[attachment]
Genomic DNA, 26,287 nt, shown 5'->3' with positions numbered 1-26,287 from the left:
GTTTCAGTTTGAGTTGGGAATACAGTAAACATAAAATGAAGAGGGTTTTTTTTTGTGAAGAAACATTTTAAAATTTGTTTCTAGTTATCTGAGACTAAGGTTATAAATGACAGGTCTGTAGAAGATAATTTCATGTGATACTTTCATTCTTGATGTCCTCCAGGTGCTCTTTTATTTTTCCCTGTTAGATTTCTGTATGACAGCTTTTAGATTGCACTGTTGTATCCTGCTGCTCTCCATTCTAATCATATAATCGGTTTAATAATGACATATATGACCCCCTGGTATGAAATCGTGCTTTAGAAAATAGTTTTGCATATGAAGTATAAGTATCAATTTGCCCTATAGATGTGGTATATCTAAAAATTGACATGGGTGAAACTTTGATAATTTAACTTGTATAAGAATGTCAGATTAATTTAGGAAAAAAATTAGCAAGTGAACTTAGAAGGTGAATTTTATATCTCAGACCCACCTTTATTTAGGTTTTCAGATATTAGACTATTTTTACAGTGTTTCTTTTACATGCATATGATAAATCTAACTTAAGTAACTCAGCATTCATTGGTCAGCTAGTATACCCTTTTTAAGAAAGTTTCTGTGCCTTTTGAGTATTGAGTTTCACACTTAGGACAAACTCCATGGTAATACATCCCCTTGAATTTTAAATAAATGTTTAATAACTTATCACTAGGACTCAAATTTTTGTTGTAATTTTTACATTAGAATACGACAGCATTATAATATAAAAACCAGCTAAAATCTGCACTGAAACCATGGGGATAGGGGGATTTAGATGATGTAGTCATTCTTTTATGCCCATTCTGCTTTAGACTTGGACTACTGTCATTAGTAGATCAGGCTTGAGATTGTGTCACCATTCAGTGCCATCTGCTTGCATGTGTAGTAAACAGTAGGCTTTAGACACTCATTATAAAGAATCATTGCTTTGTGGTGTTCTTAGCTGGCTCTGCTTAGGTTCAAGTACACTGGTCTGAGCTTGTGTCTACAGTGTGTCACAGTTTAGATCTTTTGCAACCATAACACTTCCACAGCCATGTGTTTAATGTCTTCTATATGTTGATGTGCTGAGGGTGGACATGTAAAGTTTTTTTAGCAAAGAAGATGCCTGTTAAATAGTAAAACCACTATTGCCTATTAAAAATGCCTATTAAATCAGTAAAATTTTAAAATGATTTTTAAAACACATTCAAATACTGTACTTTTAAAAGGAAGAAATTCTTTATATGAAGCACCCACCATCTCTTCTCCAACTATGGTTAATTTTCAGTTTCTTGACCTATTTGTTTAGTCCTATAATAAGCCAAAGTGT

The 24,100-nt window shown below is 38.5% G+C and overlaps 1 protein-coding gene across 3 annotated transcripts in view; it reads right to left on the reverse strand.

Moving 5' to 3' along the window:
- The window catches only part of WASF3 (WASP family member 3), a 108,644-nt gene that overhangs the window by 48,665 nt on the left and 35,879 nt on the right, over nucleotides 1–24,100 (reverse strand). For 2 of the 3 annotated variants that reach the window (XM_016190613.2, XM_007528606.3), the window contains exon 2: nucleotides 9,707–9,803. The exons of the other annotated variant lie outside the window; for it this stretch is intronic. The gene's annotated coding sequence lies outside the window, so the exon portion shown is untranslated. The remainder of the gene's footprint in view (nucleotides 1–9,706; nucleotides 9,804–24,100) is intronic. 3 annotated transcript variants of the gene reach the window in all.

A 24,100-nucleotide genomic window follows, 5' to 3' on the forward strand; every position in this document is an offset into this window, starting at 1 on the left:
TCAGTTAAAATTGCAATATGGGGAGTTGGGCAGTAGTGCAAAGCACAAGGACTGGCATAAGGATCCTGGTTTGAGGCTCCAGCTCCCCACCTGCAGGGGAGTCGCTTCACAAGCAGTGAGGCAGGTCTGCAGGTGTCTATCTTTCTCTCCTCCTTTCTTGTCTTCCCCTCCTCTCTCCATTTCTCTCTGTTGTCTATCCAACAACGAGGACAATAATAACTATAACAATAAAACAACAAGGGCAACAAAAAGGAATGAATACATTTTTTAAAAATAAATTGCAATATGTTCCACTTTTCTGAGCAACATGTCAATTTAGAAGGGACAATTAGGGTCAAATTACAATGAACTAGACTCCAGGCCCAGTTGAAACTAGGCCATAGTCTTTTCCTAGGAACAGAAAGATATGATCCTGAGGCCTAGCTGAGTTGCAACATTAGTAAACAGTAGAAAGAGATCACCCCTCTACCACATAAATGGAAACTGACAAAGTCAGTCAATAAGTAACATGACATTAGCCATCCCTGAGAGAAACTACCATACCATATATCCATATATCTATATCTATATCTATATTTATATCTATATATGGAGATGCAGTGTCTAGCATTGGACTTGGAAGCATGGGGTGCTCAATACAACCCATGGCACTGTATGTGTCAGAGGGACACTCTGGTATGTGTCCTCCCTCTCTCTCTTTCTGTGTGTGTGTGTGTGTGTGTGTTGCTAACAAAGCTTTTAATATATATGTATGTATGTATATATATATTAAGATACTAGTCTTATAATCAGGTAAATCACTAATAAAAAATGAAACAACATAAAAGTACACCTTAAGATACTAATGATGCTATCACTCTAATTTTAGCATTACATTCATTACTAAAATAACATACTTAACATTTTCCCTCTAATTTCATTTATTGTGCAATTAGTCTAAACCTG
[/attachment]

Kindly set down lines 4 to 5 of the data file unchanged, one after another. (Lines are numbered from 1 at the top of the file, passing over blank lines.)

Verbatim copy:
Moving 5' to 3' along the window:
- The window catches only part of WASF3 (WASP family member 3), a 108,644-nt gene that overhangs the window by 48,665 nt on the left and 35,879 nt on the right, over nucleotides 1–24,100 (reverse strand). For 2 of the 3 annotated variants that reach the window (XM_016190613.2, XM_007528606.3), the window contains exon 2: nucleotides 9,707–9,803. The exons of the other annotated variant lie outside the window; for it this stretch is intronic. The gene's annotated coding sequence lies outside the window, so the exon portion shown is untranslated. The remainder of the gene's footprint in view (nucleotides 1–9,706; nucleotides 9,804–24,100) is intronic. 3 annotated transcript variants of the gene reach the window in all.